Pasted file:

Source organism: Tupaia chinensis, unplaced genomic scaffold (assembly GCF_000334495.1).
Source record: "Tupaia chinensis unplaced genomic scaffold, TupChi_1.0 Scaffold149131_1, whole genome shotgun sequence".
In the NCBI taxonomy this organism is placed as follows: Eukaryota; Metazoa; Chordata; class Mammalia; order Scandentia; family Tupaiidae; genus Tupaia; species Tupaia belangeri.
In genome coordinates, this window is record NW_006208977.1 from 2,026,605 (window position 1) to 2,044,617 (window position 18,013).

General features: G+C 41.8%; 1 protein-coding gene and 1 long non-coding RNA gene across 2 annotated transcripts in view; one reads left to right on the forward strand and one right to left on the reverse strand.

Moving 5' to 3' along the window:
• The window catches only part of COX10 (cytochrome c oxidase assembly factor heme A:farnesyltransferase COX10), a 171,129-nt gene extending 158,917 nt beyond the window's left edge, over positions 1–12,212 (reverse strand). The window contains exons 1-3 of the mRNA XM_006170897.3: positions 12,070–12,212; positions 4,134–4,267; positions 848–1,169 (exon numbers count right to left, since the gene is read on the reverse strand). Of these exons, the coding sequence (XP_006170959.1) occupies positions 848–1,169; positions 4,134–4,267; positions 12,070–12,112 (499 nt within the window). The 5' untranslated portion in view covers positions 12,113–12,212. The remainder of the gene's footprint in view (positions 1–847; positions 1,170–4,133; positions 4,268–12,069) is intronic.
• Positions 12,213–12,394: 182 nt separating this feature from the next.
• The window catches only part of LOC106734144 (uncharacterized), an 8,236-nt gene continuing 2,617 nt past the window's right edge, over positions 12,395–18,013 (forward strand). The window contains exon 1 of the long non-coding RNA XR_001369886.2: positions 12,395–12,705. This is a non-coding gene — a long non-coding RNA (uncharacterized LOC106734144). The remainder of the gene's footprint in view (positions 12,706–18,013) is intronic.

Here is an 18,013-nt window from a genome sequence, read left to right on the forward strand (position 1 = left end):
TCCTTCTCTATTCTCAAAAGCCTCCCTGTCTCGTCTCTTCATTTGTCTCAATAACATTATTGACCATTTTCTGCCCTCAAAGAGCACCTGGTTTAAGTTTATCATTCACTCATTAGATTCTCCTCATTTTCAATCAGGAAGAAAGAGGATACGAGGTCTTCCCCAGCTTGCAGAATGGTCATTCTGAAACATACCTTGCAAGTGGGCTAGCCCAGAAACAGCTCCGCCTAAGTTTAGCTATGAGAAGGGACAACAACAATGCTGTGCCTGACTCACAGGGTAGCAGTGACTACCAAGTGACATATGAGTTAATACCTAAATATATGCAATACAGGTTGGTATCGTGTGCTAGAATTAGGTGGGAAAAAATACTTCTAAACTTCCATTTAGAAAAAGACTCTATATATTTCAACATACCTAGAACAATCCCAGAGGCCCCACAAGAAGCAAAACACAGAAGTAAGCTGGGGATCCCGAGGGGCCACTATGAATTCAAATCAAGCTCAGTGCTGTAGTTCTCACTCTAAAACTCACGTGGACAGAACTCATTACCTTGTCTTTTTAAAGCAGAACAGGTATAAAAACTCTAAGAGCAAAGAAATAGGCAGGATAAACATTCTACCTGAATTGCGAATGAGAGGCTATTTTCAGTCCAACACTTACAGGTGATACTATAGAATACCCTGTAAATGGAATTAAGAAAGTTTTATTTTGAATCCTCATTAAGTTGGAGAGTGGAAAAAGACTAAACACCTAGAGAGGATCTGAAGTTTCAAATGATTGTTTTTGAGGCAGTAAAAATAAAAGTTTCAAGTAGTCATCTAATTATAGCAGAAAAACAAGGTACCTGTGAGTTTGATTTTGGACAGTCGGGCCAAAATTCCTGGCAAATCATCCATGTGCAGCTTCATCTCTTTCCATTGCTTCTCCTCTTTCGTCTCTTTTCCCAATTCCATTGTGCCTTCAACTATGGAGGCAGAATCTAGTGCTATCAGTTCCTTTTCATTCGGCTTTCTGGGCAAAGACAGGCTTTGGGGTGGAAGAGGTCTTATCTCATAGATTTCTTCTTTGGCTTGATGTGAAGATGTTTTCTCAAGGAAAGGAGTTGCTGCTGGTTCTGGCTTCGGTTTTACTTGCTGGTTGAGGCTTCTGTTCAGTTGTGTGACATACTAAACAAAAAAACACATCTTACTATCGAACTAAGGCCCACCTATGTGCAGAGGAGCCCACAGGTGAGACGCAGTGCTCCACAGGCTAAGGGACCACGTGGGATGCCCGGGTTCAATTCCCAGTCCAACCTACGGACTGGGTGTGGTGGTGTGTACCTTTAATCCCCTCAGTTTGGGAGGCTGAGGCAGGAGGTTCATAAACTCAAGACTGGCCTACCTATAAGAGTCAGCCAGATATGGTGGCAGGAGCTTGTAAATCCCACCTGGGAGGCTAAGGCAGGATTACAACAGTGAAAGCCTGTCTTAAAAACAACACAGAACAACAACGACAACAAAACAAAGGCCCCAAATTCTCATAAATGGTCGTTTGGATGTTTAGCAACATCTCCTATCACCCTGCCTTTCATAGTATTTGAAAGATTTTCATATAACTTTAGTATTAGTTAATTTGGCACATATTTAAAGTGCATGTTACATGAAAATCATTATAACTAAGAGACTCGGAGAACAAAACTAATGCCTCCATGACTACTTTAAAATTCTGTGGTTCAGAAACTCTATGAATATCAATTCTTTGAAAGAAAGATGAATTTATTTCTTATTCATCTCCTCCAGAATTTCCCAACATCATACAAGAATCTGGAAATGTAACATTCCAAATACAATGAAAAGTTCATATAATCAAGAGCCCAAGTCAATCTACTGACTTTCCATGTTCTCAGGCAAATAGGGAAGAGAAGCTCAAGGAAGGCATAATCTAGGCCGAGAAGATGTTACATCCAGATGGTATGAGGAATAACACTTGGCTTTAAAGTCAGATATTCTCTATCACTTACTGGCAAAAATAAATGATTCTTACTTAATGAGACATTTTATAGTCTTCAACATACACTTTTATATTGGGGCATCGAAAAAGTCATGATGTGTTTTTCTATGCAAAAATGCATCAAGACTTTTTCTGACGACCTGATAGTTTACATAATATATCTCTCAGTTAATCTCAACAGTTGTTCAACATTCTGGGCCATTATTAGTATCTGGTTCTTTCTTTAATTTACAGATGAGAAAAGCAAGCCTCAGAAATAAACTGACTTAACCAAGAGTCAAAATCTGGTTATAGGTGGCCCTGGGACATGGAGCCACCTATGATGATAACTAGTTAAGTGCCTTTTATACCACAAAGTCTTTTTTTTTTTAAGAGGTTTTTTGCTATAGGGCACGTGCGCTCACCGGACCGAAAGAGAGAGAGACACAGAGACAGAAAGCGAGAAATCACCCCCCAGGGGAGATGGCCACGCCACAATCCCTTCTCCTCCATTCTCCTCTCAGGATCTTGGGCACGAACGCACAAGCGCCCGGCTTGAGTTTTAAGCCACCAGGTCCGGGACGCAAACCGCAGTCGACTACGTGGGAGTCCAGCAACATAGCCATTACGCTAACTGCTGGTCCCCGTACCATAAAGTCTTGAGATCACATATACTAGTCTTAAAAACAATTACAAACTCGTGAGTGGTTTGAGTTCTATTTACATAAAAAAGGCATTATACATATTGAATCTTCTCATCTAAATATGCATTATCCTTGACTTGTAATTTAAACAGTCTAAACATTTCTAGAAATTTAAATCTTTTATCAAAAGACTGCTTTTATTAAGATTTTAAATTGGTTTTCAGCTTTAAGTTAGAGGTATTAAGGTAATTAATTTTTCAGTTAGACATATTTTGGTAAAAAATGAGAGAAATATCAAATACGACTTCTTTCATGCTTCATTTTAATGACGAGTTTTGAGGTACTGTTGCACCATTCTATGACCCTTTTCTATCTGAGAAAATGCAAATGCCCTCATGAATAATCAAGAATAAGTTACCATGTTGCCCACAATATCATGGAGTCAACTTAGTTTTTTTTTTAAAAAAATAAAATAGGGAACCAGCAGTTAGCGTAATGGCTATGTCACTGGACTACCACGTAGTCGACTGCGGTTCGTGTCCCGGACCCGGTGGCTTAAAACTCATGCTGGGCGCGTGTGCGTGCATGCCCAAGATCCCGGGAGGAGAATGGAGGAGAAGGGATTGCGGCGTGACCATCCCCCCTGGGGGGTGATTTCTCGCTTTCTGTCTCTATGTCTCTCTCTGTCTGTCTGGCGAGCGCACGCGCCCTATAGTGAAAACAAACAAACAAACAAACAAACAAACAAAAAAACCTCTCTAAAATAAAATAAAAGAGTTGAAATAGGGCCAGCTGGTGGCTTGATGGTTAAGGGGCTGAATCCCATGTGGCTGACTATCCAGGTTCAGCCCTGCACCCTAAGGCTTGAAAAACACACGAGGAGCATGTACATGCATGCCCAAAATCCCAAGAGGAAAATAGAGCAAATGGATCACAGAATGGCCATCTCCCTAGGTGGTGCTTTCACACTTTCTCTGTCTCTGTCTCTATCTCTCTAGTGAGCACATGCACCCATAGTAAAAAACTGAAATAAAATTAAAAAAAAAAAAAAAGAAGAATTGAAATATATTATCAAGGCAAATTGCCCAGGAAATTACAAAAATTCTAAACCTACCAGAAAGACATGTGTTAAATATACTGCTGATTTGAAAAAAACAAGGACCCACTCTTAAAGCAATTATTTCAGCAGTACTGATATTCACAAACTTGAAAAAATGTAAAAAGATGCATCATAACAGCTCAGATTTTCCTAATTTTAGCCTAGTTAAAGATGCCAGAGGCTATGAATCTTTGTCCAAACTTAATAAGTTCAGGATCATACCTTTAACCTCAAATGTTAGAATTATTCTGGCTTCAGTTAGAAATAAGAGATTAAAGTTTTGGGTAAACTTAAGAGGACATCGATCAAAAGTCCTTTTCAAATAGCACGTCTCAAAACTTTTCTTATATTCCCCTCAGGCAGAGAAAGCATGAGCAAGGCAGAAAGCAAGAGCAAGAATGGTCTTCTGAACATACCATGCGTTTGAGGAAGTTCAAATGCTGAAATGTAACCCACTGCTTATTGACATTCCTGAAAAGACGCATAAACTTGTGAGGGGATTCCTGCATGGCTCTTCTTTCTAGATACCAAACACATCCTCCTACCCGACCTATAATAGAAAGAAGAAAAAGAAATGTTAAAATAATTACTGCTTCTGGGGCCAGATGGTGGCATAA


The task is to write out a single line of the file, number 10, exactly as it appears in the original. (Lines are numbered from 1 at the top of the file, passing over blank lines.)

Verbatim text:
Here is an 18,013-nt window from a genome sequence, read left to right on the forward strand (position 1 = left end):